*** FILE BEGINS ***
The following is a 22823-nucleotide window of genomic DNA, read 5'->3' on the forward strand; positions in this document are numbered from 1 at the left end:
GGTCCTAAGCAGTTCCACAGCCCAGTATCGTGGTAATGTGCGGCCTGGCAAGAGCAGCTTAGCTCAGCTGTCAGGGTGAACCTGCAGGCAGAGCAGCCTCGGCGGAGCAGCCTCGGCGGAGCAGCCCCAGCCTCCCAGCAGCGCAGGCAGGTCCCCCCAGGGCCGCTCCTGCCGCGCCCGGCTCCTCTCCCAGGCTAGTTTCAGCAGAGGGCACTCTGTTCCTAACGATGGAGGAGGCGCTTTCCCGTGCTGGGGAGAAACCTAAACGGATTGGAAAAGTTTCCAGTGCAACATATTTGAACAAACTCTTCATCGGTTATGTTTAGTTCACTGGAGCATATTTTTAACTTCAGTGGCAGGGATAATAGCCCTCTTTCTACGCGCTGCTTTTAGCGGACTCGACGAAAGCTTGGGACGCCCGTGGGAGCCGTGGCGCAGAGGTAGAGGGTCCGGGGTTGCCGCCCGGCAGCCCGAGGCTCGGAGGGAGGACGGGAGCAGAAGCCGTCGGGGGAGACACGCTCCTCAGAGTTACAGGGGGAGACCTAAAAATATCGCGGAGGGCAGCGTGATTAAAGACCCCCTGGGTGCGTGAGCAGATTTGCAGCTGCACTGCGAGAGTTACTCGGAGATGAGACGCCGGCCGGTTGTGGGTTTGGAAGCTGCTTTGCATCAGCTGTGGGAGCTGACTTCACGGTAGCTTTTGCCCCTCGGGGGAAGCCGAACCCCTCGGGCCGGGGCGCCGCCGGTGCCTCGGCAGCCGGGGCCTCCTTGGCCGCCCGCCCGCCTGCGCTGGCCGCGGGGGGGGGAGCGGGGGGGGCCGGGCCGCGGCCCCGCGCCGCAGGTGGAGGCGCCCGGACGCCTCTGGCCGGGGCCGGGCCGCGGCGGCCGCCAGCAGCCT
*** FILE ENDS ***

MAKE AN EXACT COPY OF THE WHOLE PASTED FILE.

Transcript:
The following is a 22823-nucleotide window of genomic DNA, read 5'->3' on the forward strand; positions in this document are numbered from 1 at the left end:
GGTCCTAAGCAGTTCCACAGCCCAGTATCGTGGTAATGTGCGGCCTGGCAAGAGCAGCTTAGCTCAGCTGTCAGGGTGAACCTGCAGGCAGAGCAGCCTCGGCGGAGCAGCCTCGGCGGAGCAGCCCCAGCCTCCCAGCAGCGCAGGCAGGTCCCCCCAGGGCCGCTCCTGCCGCGCCCGGCTCCTCTCCCAGGCTAGTTTCAGCAGAGGGCACTCTGTTCCTAACGATGGAGGAGGCGCTTTCCCGTGCTGGGGAGAAACCTAAACGGATTGGAAAAGTTTCCAGTGCAACATATTTGAACAAACTCTTCATCGGTTATGTTTAGTTCACTGGAGCATATTTTTAACTTCAGTGGCAGGGATAATAGCCCTCTTTCTACGCGCTGCTTTTAGCGGACTCGACGAAAGCTTGGGACGCCCGTGGGAGCCGTGGCGCAGAGGTAGAGGGTCCGGGGTTGCCGCCCGGCAGCCCGAGGCTCGGAGGGAGGACGGGAGCAGAAGCCGTCGGGGGAGACACGCTCCTCAGAGTTACAGGGGGAGACCTAAAAATATCGCGGAGGGCAGCGTGATTAAAGACCCCCTGGGTGCGTGAGCAGATTTGCAGCTGCACTGCGAGAGTTACTCGGAGATGAGACGCCGGCCGGTTGTGGGTTTGGAAGCTGCTTTGCATCAGCTGTGGGAGCTGACTTCACGGTAGCTTTTGCCCCTCGGGGGAAGCCGAACCCCTCGGGCCGGGGCGCCGCCGGTGCCTCGGCAGCCGGGGCCTCCTTGGCCGCCCGCCCGCCTGCGCTGGCCGCGGGGGGGGGAGCGGGGGGGGCCGGGCCGCGGCCCCGCGCCGCAGGTGGAGGCGCCCGGACGCCTCTGGCCGGGGCCGGGCCGCGGCGGCCGCCAGCAGCCT